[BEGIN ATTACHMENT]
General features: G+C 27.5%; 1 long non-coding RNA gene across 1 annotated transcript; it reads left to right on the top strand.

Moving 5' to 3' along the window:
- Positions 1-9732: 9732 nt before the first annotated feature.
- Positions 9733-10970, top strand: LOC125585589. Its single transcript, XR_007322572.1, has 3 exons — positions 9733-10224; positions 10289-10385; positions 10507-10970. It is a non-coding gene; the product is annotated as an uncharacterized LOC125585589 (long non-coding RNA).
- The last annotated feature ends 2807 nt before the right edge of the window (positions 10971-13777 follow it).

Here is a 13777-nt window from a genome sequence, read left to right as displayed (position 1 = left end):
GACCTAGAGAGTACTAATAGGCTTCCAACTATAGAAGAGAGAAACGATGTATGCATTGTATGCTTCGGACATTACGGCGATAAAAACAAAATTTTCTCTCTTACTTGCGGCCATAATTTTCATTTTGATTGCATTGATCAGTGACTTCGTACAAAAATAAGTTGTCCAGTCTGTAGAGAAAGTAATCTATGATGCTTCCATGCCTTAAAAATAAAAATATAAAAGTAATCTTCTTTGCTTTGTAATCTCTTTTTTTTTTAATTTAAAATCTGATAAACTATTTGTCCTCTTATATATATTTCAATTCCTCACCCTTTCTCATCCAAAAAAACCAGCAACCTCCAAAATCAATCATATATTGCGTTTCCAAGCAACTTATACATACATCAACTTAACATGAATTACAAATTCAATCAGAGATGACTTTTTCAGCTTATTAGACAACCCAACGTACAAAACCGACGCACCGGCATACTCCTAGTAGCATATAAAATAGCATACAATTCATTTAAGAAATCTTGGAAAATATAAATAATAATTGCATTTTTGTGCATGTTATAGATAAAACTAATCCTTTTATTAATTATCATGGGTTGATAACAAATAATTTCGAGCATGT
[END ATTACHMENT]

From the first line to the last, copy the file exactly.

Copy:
General features: G+C 27.5%; 1 long non-coding RNA gene across 1 annotated transcript; it reads left to right on the top strand.

Moving 5' to 3' along the window:
- Positions 1-9732: 9732 nt before the first annotated feature.
- Positions 9733-10970, top strand: LOC125585589. Its single transcript, XR_007322572.1, has 3 exons — positions 9733-10224; positions 10289-10385; positions 10507-10970. It is a non-coding gene; the product is annotated as an uncharacterized LOC125585589 (long non-coding RNA).
- The last annotated feature ends 2807 nt before the right edge of the window (positions 10971-13777 follow it).

Here is a 13777-nt window from a genome sequence, read left to right as displayed (position 1 = left end):
GACCTAGAGAGTACTAATAGGCTTCCAACTATAGAAGAGAGAAACGATGTATGCATTGTATGCTTCGGACATTACGGCGATAAAAACAAAATTTTCTCTCTTACTTGCGGCCATAATTTTCATTTTGATTGCATTGATCAGTGACTTCGTACAAAAATAAGTTGTCCAGTCTGTAGAGAAAGTAATCTATGATGCTTCCATGCCTTAAAAATAAAAATATAAAAGTAATCTTCTTTGCTTTGTAATCTCTTTTTTTTTTAATTTAAAATCTGATAAACTATTTGTCCTCTTATATATATTTCAATTCCTCACCCTTTCTCATCCAAAAAAACCAGCAACCTCCAAAATCAATCATATATTGCGTTTCCAAGCAACTTATACATACATCAACTTAACATGAATTACAAATTCAATCAGAGATGACTTTTTCAGCTTATTAGACAACCCAACGTACAAAACCGACGCACCGGCATACTCCTAGTAGCATATAAAATAGCATACAATTCATTTAAGAAATCTTGGAAAATATAAATAATAATTGCATTTTTGTGCATGTTATAGATAAAACTAATCCTTTTATTAATTATCATGGGTTGATAACAAATAATTTCGAGCATGT